We study the governance implications of firms being privately informed of their potential productivity before contracting with an agent to supply unobservable effort. We show that it can be optimal for high potential firms to have “loose monitoring” in the sense that the monitoring system is less perfect than what is implied by a standard agency model a la Holmstrom (The Bell J Econ 10:74–91, 1979). Loose monitoring is used to achieve separation among different types of firms such that firms with low potential do not have incentives to imitate contracts offered by high potential firms. Our findings imply that although loose monitoring may be a symptom of firms squandering scarce resources provided by investors, it can also arise as an optimal contracting arrangement.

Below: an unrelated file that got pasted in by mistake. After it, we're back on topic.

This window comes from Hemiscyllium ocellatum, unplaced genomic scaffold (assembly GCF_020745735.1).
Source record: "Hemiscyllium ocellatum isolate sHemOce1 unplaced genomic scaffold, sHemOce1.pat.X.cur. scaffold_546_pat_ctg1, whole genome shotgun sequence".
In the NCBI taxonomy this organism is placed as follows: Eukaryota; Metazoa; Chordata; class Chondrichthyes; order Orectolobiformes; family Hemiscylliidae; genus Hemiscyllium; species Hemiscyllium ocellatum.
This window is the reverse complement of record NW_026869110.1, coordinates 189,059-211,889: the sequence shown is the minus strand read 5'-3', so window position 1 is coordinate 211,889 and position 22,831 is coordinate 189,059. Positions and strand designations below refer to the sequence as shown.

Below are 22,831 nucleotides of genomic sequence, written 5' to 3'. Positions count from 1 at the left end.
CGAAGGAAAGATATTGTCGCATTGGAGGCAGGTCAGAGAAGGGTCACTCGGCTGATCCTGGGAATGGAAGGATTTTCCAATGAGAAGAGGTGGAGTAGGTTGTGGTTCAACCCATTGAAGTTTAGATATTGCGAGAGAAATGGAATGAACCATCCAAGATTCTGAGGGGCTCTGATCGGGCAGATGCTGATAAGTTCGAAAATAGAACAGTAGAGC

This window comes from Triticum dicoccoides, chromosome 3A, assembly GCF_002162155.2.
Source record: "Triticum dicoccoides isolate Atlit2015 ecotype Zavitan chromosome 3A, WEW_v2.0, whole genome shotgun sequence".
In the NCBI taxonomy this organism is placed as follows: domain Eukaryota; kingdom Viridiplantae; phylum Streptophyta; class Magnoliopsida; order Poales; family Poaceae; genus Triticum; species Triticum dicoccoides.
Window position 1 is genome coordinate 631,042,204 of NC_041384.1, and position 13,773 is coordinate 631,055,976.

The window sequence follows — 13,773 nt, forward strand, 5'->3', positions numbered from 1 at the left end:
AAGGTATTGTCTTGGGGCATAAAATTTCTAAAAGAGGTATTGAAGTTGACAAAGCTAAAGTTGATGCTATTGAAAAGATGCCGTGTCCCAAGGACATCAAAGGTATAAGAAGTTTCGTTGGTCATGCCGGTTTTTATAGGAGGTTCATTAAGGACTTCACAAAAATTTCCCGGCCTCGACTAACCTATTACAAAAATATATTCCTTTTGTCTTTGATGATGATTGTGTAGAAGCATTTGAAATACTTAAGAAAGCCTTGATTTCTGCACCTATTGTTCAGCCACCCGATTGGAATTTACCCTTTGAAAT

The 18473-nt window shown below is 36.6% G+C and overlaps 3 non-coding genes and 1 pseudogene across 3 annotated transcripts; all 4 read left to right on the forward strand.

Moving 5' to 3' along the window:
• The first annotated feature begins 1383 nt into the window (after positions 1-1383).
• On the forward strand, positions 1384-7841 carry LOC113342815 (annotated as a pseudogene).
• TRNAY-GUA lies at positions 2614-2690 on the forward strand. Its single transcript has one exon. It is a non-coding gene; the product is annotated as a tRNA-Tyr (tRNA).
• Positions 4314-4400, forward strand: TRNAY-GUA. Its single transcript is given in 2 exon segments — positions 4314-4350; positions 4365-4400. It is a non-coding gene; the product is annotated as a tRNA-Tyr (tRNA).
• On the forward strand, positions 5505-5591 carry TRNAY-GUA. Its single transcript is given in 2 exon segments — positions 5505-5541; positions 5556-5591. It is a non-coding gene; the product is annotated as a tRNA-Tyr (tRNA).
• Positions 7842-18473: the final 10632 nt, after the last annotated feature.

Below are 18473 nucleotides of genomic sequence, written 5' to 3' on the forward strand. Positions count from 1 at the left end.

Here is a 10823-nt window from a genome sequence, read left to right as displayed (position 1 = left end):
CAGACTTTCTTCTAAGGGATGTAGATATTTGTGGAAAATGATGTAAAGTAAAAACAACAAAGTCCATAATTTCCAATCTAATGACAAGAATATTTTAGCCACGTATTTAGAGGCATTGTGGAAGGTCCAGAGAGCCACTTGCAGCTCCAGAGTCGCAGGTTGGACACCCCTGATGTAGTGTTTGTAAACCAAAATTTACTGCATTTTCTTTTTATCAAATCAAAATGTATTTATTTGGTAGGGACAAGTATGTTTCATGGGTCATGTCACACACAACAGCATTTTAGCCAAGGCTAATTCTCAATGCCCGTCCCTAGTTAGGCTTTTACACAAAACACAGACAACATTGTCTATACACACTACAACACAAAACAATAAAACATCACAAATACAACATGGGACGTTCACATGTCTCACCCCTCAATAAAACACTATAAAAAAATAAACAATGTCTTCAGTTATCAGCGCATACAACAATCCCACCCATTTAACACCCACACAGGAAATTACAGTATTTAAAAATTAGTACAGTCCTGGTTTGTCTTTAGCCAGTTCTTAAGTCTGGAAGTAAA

Review of Accounting Studies – Springer Journals
Published: Apr 19, 2011
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